By Paul A. Herman, Esq., Joel A. Brown, Esq., & Robert A. Friedman, Esq.

February 18, 2021

The following is an update of two recent important decisions involving both state and federal debt collection statutes as they apply to cases in which an injured employee received a collection notice/bill for medical services provided for the accident and injuries occurring in the course and scope of employment. As the attorney of record on both the trial and appellate levels we are proud that these decisions are positively impacting the rights of injured workers against medical providers/creditors and debt collectors who attempt to collect payment from them in violation of F.S. §440.13.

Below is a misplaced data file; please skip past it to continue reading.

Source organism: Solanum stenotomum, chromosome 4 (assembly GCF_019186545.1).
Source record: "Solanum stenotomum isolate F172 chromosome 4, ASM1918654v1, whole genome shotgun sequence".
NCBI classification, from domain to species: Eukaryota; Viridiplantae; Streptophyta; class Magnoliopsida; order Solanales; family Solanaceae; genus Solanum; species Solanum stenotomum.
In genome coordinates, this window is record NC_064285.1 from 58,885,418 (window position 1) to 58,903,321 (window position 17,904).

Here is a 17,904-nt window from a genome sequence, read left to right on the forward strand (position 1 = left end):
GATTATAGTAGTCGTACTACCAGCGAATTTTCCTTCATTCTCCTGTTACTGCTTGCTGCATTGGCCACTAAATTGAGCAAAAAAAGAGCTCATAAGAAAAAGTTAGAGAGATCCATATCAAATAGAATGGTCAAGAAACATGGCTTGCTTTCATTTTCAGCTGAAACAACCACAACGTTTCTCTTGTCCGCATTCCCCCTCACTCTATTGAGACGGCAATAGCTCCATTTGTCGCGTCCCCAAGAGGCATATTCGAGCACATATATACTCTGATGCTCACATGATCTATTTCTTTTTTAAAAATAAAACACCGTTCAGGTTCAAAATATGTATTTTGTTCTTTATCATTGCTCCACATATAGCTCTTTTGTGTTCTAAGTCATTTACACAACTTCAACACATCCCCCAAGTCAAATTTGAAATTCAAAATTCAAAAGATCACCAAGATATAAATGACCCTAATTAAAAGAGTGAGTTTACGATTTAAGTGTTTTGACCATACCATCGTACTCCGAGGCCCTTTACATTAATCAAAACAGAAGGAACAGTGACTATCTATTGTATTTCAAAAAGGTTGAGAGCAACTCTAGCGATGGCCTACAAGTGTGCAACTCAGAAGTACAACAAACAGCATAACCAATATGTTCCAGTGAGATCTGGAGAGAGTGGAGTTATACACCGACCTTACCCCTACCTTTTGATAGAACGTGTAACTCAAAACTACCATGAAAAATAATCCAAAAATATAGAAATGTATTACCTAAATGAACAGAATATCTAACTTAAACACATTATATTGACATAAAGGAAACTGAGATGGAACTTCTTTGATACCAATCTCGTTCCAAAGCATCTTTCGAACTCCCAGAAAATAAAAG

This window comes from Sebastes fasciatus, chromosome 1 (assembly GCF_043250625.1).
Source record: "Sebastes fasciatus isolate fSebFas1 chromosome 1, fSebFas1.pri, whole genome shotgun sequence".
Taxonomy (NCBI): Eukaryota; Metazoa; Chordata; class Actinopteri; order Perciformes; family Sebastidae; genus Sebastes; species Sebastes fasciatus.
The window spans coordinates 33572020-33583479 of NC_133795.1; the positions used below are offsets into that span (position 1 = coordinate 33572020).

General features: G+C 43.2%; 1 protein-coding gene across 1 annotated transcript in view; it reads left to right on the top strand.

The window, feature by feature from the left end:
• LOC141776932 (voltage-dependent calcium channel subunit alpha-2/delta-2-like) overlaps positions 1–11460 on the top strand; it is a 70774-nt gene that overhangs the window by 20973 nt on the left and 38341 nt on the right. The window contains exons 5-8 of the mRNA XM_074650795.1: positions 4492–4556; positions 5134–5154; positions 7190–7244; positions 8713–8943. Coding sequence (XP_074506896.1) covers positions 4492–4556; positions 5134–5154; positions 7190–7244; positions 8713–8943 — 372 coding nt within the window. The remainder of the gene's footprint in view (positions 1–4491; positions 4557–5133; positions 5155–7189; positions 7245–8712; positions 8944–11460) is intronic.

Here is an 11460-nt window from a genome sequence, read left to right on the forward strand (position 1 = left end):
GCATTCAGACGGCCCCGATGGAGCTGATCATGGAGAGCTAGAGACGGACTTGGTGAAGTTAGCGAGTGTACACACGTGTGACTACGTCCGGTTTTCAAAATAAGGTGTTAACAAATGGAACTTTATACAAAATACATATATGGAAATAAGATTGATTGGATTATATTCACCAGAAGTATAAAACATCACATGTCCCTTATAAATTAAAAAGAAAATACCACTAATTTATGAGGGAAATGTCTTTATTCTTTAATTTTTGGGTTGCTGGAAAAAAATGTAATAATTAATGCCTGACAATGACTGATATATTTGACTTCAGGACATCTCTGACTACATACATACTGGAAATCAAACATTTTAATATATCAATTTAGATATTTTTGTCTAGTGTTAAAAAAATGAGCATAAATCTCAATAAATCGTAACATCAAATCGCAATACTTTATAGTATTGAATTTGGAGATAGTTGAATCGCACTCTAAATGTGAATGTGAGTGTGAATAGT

Moreover, these medical debt collection practices have an enormous impact on the Florida Workers’ Compensation industry.  According to information obtained from the Office of the Judge of Compensation Claims (OJCC) in the Division of Administrative Hearings (DOAH), nearly 30% of first Petitions for Benefits (PFBs) and 11.5% of all PFBs filed in Florida from January 1, 2015 through December 31, 2020 involved at least one collection notice or bill sent by a medical provider to an injured employee. All sources agree that this practice which to date has remained unchecked, has been costly to the industry in time, resources and payment of benefits and fees. Most of these collection notices were sent in violation of Section 440.13 and therefore violated State and/or Federal collection laws, the FCCPA and FDCPA respectively.  Florida’s FCCPA is more liberal than the federal FDCPA in that it applies to all creditors while the FDCPA applies to debt collectors only. Both statutes call for the imposition of a statutory penalty, actual damages, punitive damages in certain cases and the payment of reasonable attorney’s fees and costs in prosecuting the case.